TRENTON, NJ – A bill encouraging municipalities to plan for the development of electric vehicle charging infrastructure was signed into law by Governor Phil Murphy this week. The law goes into effect immediately.
Assemblymen James Kennedy, Gordon Johnson, Andrew Zwicker and Daniel Benson sponsored the legislation.
A report by the New Jersey Energy Master Plan Alternative Fuels Work Group identified the development, installation, and maintenance of electric vehicle (EV) charging infrastructure, both at home and at strategically selected public places, as one of the most significant opportunities for, and barriers to, advancing the deployment and use of EVs in New Jersey.
“Including charging systems in municipal land planning not only benefits the environment and environmentally conscious consumers, but the economy as well,” said Kennedy (D-Middlesex, Somerset, Union). “Planning for and developing this infrastructure can help create jobs, reduce greenhouse gas emissions and reduce our reliance on foreign fuels.”
The law, formerly A-1371, will help improve and expand the state’s EV charging infrastructure by encouraging each municipality, at the time of the reexamination of its master plan, pursuant to the “Municipal Land Use Law,” to identify existing sites of public EV charging infrastructure, and propose locations for future development of public EV charging infrastructure.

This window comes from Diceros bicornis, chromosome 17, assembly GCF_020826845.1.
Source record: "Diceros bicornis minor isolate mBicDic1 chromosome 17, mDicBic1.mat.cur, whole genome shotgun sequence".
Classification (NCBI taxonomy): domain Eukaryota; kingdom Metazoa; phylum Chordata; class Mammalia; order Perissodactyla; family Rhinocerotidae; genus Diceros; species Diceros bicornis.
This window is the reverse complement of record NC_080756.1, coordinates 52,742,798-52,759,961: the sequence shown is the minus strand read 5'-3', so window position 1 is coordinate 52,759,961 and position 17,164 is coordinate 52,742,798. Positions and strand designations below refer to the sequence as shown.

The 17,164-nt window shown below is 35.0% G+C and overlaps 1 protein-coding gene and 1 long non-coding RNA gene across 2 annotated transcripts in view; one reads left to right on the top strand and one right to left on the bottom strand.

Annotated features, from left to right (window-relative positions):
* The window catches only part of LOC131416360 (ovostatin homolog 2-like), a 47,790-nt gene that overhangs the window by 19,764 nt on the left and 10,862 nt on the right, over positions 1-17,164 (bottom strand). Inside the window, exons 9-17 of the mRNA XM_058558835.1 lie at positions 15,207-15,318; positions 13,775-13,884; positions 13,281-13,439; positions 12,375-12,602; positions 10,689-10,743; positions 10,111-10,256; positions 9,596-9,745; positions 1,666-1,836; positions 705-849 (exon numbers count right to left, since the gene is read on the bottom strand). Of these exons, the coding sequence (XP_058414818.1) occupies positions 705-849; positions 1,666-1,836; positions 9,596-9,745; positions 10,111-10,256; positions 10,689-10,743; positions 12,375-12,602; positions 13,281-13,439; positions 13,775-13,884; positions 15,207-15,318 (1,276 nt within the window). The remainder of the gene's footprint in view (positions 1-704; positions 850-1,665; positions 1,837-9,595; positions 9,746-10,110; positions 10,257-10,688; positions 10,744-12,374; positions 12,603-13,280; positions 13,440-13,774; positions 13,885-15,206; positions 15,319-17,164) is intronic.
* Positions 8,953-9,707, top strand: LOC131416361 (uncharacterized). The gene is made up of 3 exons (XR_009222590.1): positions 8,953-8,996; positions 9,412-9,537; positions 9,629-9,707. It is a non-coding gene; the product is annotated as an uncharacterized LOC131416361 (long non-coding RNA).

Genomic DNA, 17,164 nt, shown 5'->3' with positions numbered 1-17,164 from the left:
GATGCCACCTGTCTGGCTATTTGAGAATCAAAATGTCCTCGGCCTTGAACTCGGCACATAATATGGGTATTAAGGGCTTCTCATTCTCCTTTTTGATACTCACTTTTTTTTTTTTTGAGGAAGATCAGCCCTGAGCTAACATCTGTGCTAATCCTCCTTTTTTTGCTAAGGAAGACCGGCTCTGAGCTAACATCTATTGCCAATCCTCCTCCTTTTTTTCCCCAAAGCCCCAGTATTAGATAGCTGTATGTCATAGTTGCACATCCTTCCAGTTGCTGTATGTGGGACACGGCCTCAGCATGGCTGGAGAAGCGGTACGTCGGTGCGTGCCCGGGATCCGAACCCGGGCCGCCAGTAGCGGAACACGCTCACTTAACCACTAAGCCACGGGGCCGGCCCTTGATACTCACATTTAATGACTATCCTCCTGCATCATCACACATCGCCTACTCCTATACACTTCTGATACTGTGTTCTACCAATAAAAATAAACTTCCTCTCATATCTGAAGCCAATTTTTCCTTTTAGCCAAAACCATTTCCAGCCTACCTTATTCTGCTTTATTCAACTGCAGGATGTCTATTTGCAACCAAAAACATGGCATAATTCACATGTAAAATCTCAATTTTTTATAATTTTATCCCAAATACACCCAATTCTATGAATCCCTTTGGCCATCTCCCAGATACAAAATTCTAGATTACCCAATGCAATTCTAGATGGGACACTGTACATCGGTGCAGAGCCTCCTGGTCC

The law also amends the "Local Redevelopment and Housing Law" providing that the development of public electric vehicle charging infrastructure, in appropriate locations, be considered for inclusion in local redevelopment plans.
“The lack of charging infrastructure can discourage people who are interested in electric vehicles, but are concerned about their recharging options,” said Johnson (D-Bergen). “No one wants to get stuck on the side of the road. Ensuring there are sufficient charging stations can help alleviate these consumer fears and encourage more people to invest in environmentally-friendlier vehicles.”
“Limited driving distance between battery charges is a fundamental disadvantage and obstacle to broad consumer adoption of vehicles powered by electricity,” said Zwicker (D-Somerset, Mercer, Middlesex, Hunterdon). “If we want to encourage more people to buy these vehicles, it is essential that a network of convenient electric vehicle charging opportunities be developed.”
“Although most EV charging occurs at home, drivers still rely on publicly available charging,” said Benson (D-Mercer, Middlesex). “Planning ahead can help ensure that EV owners or consumers interested in electric vehicles will have the supporting infrastructure to meet their needs."